These folks, like me, are probably receiving distress message mailers. The latest from Verizon, sent about two weeks after I become an AT&T iPhone windfall customer and about a week after Verizon’s letter that claimed “I made a mistake,” tells the real story:

We miss you already.

• Free BlackBerry Pearl with GPS Navigation
• $100 off any phone of your choice
• Free activation

Call today!

While I’m not privy to the response rate, my best guess is that it’s flat. It might also be causing some brand damage to what once was the network of choice among 1 million subscribers, at least those who recently made a switch.

Messages such as take $100 off, come back and save, and come back to the network you trust are emblazoned on almost every panel of an 8-panel direct mail piece. Most of them, if not all of them, are misdirected, clearly reinforcing that Verizon has no idea why it has to send a “miss me” mailer anyway.

It’s not the network, it’s the phone. But now, looking back, maybe there is something questionable about the service strategy at Verizon anyway. As a former customer, why did I have to quit in order to get offered the best package perks ever?

For all these efforts, they were four months too late. That was the beginning of the end. Four months ago, my second-to-last Verizon phone was damaged during my ”never fly US Airways unless I absolutely have to again” flight.

Naturally, once I returned home, the first order of business was replacing my broken phone. The choices were slim without a contract. So, my company made a Band-Aid LG phone buy. It was the worst phone I’ve ever owned.

Contrary to the mailer’s claim “Your phone is only as good as the network it’s on,” $5 more per month for an iPhone opened my eyes up to what I was missing, starting with unlimited data, something Verizon never wanted to talk about until now, assuming you’re a lapsed customer (ie. unlimited data is now available on select phones, for new and returning customers, with one- and two-year contracts, for about $5 more than AT&T offers with the iPhone). They don’t get it.

“The best time to start missing a customer is before they stop being your customer.”

Sure, no one can say that Verizon is dead, but it’s very telling when a once perceived market leader does more following than leading. While they did pretty well launching the LG Voyager concept copy, a phone that Today’s Paul Hochman called the only viable competitor for the iPhone (I’m less convinced). However, the plan still lacks where AT&T came through. Customers don’t want 2-year contracts because technology is changing too fast to commit.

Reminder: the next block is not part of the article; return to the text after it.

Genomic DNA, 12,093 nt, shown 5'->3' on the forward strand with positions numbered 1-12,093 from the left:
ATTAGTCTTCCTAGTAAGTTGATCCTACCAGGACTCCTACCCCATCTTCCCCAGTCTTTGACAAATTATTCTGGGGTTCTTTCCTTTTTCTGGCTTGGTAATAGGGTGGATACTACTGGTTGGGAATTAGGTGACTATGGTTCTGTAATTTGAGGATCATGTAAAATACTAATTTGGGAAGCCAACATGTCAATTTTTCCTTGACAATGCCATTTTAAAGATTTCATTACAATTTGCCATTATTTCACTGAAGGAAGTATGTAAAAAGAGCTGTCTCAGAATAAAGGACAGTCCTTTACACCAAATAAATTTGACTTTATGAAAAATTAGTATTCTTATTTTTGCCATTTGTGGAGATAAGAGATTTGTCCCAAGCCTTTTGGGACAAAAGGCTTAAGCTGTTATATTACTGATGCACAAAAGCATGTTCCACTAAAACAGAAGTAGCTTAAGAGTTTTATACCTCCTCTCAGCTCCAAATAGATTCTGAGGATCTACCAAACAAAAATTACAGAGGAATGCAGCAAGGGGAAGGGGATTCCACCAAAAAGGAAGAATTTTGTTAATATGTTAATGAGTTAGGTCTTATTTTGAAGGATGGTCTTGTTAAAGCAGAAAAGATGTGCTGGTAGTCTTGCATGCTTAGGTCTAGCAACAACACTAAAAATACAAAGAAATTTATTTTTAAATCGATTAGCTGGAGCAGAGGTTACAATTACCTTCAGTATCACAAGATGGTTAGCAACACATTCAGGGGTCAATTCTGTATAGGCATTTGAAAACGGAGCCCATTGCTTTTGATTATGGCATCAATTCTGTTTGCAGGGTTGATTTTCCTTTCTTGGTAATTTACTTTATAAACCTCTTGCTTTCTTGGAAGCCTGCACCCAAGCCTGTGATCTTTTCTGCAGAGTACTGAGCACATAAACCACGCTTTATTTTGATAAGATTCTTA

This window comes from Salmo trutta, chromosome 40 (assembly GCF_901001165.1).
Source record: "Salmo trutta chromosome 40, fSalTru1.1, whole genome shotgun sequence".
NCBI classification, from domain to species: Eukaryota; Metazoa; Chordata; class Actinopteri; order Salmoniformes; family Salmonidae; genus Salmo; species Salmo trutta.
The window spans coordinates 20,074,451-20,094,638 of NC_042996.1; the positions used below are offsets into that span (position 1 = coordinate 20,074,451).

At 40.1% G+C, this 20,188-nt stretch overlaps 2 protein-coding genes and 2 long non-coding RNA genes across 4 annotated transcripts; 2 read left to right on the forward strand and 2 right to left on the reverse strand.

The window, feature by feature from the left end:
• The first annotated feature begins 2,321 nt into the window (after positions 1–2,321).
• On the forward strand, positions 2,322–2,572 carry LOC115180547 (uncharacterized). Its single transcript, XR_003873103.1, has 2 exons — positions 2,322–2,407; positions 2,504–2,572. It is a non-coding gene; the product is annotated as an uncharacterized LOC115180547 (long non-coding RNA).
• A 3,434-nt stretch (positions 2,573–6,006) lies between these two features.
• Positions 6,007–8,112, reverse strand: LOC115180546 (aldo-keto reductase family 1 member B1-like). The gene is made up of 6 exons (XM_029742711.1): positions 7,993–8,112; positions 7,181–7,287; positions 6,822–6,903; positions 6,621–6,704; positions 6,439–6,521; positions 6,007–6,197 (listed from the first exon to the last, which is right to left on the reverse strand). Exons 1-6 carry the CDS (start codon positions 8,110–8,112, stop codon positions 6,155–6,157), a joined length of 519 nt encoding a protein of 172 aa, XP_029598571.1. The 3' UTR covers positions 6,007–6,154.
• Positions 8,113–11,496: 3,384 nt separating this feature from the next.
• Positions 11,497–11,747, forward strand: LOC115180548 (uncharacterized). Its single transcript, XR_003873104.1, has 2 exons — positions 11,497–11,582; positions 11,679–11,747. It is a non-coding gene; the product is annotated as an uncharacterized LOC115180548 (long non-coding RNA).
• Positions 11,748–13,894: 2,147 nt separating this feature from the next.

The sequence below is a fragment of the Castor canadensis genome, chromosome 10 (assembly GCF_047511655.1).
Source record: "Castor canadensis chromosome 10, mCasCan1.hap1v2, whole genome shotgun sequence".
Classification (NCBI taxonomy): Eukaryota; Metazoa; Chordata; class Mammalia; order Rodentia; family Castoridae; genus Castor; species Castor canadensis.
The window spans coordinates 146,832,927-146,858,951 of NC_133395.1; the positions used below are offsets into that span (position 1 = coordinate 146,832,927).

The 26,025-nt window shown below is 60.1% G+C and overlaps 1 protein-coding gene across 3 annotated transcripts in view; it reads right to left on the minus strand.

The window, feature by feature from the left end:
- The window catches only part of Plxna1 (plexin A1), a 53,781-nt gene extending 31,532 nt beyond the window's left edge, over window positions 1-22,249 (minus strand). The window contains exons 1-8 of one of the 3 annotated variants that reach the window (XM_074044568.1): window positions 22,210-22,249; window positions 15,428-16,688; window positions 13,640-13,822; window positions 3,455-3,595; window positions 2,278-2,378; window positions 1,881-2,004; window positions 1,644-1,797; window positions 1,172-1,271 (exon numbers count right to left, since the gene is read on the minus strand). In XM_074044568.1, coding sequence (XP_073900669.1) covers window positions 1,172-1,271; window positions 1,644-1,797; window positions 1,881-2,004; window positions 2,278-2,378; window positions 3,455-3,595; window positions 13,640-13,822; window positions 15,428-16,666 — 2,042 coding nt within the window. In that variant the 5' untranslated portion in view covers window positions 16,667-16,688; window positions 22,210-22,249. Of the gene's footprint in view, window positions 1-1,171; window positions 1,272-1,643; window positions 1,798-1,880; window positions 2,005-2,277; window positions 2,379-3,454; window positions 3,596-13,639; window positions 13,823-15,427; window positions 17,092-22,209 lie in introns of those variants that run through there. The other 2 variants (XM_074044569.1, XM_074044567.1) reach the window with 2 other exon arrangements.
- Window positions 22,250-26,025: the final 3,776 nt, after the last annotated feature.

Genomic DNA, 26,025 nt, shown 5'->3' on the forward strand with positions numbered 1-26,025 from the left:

More to the point, Verizon would be better served by revisiting its marketing strategy from the ground up. They need to invest more on existing customers, recognizing that the recapture rate seems thin if you wait until after a lost customer already signs another contract or are unlikely to use their iPhone as a paperweight. Besides, it costs more to recapture a lost customer than attract new customers. Why? Lost customers already made up their mind once.

Here are a few quick tips for the Verizon marketing department:

• Improve your marketing to existing customers before their contract ends
• Re-engage customers who fulfill their contract with new customer perks
• Keep existing customers engaged, offering opt-ins on new customer perks
• Stop playing games with location rates; a national price plan is long overdue
• Verizon is a prime new media candidate; a presence last year would have went a long way, especially if you could have hinted at Voyage 9 before people bought iPhones

But above all, fix your messages. Touch gets more stylish? Come on. Honestly, the best thing Verizon has going is the geeky phone guy. He’s become a great icon on television but everything with text falls flat. It doesn’t connect to the smart phone market, which by all accounts, is the new market. Even Citigroup knows that. And they’re not even in the phone business.


Monday, July 23

Preserving Freedom: Net Neutrality

According to Ghost In The Machine, written by Sharon Herbert, more than 29,000 comments were submitted to the Federal Communications Commission (FCC) since it opened an inquiry into net neutrality. An additional 670 comments were filed by groups and individual Internet users on the deadline, July 16.

So is that it? Theresa Hall reminds BlogCatalog members that’s not it. She wrote U.S. Senator Barbara A. Mikulski (D-Maryland) with her views that Internet service providers should not be allowed to discriminate by speeding up or slowing down access to Web content based on its source, ownership, or destination.

How did the senator respond?